It Takes Effort to be (Collectively) Rational: Group as a Reasoning Agent

in Rationality and Decision Making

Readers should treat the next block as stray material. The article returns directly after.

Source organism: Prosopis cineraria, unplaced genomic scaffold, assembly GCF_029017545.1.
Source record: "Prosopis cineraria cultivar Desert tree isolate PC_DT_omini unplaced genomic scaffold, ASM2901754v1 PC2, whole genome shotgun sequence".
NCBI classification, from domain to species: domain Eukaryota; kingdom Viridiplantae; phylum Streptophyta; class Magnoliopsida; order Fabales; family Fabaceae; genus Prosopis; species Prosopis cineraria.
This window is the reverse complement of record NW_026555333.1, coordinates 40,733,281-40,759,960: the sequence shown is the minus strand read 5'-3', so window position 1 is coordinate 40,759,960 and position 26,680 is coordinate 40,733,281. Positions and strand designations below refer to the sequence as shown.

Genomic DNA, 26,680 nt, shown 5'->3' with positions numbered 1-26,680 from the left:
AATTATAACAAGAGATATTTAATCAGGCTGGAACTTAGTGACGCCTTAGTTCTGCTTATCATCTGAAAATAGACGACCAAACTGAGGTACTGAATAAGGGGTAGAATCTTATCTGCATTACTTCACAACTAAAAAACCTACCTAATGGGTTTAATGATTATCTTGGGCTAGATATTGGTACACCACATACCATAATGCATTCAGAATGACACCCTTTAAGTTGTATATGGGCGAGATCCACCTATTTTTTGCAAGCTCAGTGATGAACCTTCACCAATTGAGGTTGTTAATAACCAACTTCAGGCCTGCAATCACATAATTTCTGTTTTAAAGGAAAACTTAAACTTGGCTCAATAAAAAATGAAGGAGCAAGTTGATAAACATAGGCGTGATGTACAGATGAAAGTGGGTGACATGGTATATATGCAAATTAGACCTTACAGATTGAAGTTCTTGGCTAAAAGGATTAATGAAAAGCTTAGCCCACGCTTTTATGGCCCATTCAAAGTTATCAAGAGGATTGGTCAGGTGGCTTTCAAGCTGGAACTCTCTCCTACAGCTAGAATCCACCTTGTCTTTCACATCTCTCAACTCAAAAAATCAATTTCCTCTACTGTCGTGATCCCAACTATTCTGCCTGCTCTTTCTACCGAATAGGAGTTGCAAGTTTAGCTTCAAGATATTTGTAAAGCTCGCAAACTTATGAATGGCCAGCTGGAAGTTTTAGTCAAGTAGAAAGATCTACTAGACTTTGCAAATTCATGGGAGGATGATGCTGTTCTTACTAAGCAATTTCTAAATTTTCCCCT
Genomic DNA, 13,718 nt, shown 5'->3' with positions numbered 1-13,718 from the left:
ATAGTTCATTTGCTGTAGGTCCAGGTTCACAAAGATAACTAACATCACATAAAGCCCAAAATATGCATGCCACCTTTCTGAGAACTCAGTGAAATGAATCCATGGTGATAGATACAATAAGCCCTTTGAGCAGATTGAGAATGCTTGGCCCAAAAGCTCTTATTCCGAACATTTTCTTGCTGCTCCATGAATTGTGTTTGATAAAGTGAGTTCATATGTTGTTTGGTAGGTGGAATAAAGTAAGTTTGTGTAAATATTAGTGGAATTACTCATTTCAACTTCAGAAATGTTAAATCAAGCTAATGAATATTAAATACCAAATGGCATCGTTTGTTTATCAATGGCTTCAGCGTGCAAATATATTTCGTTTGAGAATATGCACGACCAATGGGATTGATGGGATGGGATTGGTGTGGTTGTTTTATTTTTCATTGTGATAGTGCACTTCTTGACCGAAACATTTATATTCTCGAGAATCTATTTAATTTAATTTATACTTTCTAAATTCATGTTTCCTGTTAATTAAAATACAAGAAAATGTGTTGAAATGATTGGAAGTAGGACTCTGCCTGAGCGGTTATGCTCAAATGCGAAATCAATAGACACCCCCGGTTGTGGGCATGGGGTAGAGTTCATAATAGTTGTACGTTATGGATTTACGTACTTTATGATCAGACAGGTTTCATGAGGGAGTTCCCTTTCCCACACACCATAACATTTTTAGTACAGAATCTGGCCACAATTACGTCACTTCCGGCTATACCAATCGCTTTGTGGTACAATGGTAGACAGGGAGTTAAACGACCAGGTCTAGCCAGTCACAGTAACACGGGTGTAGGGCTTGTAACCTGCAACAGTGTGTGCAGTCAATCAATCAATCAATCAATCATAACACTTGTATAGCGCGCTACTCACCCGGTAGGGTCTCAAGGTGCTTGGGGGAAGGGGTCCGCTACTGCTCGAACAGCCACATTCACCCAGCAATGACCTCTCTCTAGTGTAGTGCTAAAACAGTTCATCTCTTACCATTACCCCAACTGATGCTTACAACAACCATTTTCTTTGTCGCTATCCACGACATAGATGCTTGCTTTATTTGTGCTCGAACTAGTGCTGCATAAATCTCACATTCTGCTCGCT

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The paper points that certain groups are rational agents. In order to satisfy three conditions of rationality presented by Philip Pettit, it is not enough for such groups to be simple agents. A rational group agent has to be able to reason. To explain why this additional condition is necessary and how a group agent can reason, I introduce a combined account of group agency composed of Deborath Tollefsen interpretationism and analyses conducted by Philip Pettit and Christian List. Recent results from the theory of judgments aggregation point to the dilemma that undermines the potential existence of a rational group agent. Pettit demonstrates that only groups with a rational point of view are able to overcome this obstacle. This solution, however, leads to another problem with a group agency. It is claimed in the paper, that if a group satisfies Pettis’ conditions of rationality, the discontinuity between a group and its members’ intentional states vanishes. If this is right, it seems that a group epistemic agency could be entirely explained in terms of mutually related individuals’ beliefs, hence the thesis of a group as a self-standing agent is seriously undermined. Yet, one does not need to reach this pessimistic conclusion. The group agency thesis could be preserved if interpreted in distributive way, a way that does not need the discontinuity thesis in its support.

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